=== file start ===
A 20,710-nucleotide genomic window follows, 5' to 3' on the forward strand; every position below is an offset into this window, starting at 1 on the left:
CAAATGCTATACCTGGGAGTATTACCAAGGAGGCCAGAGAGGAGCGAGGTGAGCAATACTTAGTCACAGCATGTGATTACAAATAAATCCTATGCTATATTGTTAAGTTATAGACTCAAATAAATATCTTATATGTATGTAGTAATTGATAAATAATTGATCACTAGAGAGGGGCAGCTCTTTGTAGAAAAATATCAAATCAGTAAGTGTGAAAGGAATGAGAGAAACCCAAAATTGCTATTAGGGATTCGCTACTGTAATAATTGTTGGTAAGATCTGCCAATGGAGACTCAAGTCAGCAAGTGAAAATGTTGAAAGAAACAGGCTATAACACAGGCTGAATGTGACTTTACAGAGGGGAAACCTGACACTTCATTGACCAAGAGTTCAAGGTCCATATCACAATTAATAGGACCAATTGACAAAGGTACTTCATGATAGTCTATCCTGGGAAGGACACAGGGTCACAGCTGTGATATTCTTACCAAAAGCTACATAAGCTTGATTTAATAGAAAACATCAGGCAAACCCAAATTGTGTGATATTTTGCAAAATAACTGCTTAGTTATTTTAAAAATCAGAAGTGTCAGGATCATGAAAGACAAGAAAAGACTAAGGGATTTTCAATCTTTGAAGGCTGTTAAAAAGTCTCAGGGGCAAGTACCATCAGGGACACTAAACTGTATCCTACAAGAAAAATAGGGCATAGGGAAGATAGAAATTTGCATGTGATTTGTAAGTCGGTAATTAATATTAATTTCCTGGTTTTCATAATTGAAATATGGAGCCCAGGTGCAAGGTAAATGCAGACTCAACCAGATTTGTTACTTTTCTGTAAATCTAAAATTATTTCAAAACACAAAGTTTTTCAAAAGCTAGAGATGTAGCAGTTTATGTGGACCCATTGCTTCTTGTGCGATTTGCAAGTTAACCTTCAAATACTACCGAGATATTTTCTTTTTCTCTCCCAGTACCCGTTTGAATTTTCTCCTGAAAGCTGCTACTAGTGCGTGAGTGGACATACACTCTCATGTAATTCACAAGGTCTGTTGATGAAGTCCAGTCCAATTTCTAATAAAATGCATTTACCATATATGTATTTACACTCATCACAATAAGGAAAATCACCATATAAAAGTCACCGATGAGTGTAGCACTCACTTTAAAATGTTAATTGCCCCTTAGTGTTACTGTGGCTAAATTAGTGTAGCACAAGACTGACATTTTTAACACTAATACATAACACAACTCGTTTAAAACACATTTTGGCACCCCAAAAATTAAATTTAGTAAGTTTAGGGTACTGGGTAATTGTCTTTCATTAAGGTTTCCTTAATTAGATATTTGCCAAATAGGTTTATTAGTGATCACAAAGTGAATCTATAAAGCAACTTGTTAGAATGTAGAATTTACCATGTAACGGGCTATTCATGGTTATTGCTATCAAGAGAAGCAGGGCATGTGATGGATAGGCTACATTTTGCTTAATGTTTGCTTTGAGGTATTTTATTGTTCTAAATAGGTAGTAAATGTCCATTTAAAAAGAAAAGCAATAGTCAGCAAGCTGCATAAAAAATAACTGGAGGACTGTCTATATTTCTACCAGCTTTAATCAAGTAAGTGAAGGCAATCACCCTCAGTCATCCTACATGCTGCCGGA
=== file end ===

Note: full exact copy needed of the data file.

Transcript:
A 20,710-nucleotide genomic window follows, 5' to 3' on the forward strand; every position below is an offset into this window, starting at 1 on the left:
CAAATGCTATACCTGGGAGTATTACCAAGGAGGCCAGAGAGGAGCGAGGTGAGCAATACTTAGTCACAGCATGTGATTACAAATAAATCCTATGCTATATTGTTAAGTTATAGACTCAAATAAATATCTTATATGTATGTAGTAATTGATAAATAATTGATCACTAGAGAGGGGCAGCTCTTTGTAGAAAAATATCAAATCAGTAAGTGTGAAAGGAATGAGAGAAACCCAAAATTGCTATTAGGGATTCGCTACTGTAATAATTGTTGGTAAGATCTGCCAATGGAGACTCAAGTCAGCAAGTGAAAATGTTGAAAGAAACAGGCTATAACACAGGCTGAATGTGACTTTACAGAGGGGAAACCTGACACTTCATTGACCAAGAGTTCAAGGTCCATATCACAATTAATAGGACCAATTGACAAAGGTACTTCATGATAGTCTATCCTGGGAAGGACACAGGGTCACAGCTGTGATATTCTTACCAAAAGCTACATAAGCTTGATTTAATAGAAAACATCAGGCAAACCCAAATTGTGTGATATTTTGCAAAATAACTGCTTAGTTATTTTAAAAATCAGAAGTGTCAGGATCATGAAAGACAAGAAAAGACTAAGGGATTTTCAATCTTTGAAGGCTGTTAAAAAGTCTCAGGGGCAAGTACCATCAGGGACACTAAACTGTATCCTACAAGAAAAATAGGGCATAGGGAAGATAGAAATTTGCATGTGATTTGTAAGTCGGTAATTAATATTAATTTCCTGGTTTTCATAATTGAAATATGGAGCCCAGGTGCAAGGTAAATGCAGACTCAACCAGATTTGTTACTTTTCTGTAAATCTAAAATTATTTCAAAACACAAAGTTTTTCAAAAGCTAGAGATGTAGCAGTTTATGTGGACCCATTGCTTCTTGTGCGATTTGCAAGTTAACCTTCAAATACTACCGAGATATTTTCTTTTTCTCTCCCAGTACCCGTTTGAATTTTCTCCTGAAAGCTGCTACTAGTGCGTGAGTGGACATACACTCTCATGTAATTCACAAGGTCTGTTGATGAAGTCCAGTCCAATTTCTAATAAAATGCATTTACCATATATGTATTTACACTCATCACAATAAGGAAAATCACCATATAAAAGTCACCGATGAGTGTAGCACTCACTTTAAAATGTTAATTGCCCCTTAGTGTTACTGTGGCTAAATTAGTGTAGCACAAGACTGACATTTTTAACACTAATACATAACACAACTCGTTTAAAACACATTTTGGCACCCCAAAAATTAAATTTAGTAAGTTTAGGGTACTGGGTAATTGTCTTTCATTAAGGTTTCCTTAATTAGATATTTGCCAAATAGGTTTATTAGTGATCACAAAGTGAATCTATAAAGCAACTTGTTAGAATGTAGAATTTACCATGTAACGGGCTATTCATGGTTATTGCTATCAAGAGAAGCAGGGCATGTGATGGATAGGCTACATTTTGCTTAATGTTTGCTTTGAGGTATTTTATTGTTCTAAATAGGTAGTAAATGTCCATTTAAAAAGAAAAGCAATAGTCAGCAAGCTGCATAAAAAATAACTGGAGGACTGTCTATATTTCTACCAGCTTTAATCAAGTAAGTGAAGGCAATCACCCTCAGTCATCCTACATGCTGCCGGA